Batch Script Debugging - Batch Script

What is Batch Script Debugging?

All the time than not you can keep running into issues when running batch documents and frequently than not you would need to troubleshoot your bunch records somehow or the other to decide the issue with the clump document itself. Following are a portion of the procedures that can help in investigating Batch Script documents.

Error Messages

To discover the source of the message, follow these steps −

Step 1 − REM out the @ECHO OFF line, i.e. REM @ECHO OFF or :: @ECHO OFF.
Step 2 − Run the batch file with the required command line parameters, redirecting all output to a log file for later comparison.

Step 3 − Search the file batch.log for the error messages
Step 4 − Check the previous line for any unexpected or invalid command, command line switch(es) or value(s); pay special attention to the values of any environment variables used in the command.
Step 5 − Correct the error and repeat this process until all error messages have disappeared.

Complex Command Lines

Another common source of errors are incorrectly redirected commands, like for example "nested" FIND or FINDSTR commands with incorrect search strings, sometimes within a FOR /F loop.

To check the validity of these complex commands, follow these steps −

Step 1 − Insert "command check lines" just before a line which uses the complex command set.

Following is an example wherein the ECHO command is inserted to mark where the output of the first TYPE command ends and the next one starts.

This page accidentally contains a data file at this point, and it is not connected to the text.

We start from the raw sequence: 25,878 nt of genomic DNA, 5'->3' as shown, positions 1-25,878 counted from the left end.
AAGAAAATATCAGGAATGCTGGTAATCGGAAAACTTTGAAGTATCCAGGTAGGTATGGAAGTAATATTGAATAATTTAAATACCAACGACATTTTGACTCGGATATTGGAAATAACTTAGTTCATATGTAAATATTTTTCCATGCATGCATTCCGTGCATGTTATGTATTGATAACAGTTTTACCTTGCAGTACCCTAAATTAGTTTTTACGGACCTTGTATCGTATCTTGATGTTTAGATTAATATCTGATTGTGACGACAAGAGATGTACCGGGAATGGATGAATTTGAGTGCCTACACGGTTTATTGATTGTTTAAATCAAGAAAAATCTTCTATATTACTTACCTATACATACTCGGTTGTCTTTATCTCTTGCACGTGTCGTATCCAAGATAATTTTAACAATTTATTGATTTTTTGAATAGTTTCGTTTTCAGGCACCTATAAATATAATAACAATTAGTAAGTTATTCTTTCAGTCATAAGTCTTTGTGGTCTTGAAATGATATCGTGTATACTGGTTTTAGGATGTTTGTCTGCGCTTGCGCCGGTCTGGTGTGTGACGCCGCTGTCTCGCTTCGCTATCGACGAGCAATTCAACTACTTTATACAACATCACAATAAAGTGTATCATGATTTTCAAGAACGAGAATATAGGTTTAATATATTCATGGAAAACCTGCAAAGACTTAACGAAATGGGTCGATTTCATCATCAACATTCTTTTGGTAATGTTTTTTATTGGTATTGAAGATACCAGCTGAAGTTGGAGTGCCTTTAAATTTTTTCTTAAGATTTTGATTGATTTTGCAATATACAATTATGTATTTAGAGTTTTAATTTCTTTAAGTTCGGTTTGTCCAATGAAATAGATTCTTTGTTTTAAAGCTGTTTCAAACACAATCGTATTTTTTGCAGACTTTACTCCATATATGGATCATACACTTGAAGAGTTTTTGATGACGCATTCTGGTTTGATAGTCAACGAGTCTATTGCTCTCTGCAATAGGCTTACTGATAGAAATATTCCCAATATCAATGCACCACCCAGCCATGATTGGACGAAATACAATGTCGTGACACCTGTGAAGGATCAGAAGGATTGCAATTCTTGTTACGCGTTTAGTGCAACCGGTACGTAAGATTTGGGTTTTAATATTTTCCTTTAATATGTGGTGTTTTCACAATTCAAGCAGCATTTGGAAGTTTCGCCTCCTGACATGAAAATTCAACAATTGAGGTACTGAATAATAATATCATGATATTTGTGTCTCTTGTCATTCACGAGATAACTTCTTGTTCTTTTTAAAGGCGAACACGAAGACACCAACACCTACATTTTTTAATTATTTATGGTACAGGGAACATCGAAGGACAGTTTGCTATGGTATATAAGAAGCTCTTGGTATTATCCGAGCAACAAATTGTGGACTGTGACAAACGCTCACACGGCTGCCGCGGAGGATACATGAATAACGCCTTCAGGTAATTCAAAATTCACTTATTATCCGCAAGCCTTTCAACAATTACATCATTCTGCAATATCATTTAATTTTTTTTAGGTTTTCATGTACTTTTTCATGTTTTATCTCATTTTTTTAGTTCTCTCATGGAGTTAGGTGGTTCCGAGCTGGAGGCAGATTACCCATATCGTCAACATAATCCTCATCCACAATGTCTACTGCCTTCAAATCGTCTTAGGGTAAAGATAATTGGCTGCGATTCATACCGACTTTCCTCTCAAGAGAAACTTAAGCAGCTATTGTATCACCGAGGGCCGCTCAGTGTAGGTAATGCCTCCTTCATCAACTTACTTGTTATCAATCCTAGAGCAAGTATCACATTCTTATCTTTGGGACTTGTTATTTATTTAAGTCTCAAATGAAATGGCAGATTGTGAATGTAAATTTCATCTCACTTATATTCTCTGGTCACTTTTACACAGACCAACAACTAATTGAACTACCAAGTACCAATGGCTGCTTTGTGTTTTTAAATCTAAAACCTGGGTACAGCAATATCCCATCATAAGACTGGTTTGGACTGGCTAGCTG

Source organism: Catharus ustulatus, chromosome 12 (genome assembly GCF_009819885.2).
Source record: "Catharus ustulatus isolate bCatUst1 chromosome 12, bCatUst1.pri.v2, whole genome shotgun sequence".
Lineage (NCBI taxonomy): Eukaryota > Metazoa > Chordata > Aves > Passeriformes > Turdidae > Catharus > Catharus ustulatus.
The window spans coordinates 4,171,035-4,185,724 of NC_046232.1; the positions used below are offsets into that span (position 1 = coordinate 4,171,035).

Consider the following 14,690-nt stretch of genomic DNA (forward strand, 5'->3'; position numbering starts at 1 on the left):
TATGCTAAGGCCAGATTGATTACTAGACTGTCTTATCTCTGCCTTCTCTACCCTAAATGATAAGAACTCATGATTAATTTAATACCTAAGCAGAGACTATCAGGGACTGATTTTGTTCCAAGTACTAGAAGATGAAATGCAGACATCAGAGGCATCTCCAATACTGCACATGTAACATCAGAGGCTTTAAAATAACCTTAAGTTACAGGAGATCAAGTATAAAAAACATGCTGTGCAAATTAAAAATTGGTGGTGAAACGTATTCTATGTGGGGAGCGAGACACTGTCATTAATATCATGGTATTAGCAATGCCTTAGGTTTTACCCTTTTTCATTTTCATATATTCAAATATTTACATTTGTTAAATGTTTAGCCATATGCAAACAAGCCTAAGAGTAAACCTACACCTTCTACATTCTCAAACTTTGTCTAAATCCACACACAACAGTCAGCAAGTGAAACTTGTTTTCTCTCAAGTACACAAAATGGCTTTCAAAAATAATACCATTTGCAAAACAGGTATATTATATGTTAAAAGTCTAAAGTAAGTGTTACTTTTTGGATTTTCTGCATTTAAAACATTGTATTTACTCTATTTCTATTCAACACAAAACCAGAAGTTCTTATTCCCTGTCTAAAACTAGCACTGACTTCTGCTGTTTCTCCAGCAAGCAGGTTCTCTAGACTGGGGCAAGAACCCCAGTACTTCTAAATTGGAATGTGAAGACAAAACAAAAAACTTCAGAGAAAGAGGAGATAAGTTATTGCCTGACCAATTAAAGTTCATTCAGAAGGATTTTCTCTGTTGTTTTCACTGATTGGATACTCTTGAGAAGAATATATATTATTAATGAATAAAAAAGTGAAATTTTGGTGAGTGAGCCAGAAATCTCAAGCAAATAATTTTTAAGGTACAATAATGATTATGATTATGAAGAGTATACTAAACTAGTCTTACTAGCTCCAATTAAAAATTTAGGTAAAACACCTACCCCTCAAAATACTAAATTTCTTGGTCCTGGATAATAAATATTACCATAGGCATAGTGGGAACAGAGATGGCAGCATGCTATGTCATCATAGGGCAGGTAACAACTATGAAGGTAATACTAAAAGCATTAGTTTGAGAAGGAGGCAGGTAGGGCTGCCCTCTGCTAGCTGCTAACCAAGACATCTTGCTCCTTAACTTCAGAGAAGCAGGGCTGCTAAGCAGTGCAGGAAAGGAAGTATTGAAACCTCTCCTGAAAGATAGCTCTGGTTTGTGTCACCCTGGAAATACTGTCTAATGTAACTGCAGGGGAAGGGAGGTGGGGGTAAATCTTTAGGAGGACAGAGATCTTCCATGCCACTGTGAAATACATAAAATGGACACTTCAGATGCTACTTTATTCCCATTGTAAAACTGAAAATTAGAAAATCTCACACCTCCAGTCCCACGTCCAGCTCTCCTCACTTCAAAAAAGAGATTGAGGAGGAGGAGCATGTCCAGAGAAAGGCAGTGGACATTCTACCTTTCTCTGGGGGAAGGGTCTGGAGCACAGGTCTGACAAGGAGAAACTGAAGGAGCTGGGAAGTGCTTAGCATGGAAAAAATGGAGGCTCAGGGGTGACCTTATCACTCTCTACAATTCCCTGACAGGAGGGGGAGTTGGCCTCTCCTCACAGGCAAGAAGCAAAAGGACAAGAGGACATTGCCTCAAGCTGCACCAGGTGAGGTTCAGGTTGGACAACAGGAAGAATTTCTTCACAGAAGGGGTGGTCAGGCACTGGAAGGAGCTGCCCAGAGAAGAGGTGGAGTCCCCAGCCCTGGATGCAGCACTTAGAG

Step 2 − Follow the procedure to find error message sources described above.
Step 3 − Pay special attention to the output of the "simplified" command lines: Is the output of the expected format? Is the "token" value or position as expected?

Subroutines

Subroutines generating error messages pose an extra "challenge" in finding the cause of the error, as they may be called multiple times in the same batch file.

To help find out what causes the incorrect call to the subroutine, follow these steps −

Step 1 − Add and reset a counter variable at the beginning of the script –

Step 2 − Increment the counter each time the subroutine is called, by inserting the following line at the beginning of the subroutine

Step 3 − Insert another line right after the counter increment, containing only the SET command; this will list all environment variables and their values.

Step 4 − Follow the procedure to find error message sources described above.

Windows Versions

If you mean to allocate your batch files to other computers that may or may not run the same Windows version, you will need to test your batch files in as many Windows versions as possible.

The resulting instance demonstrations how to check for various operating system versions to check the relevant windows versions.

ECHO Sorry, this batch file was written for Windows XP and later versions only

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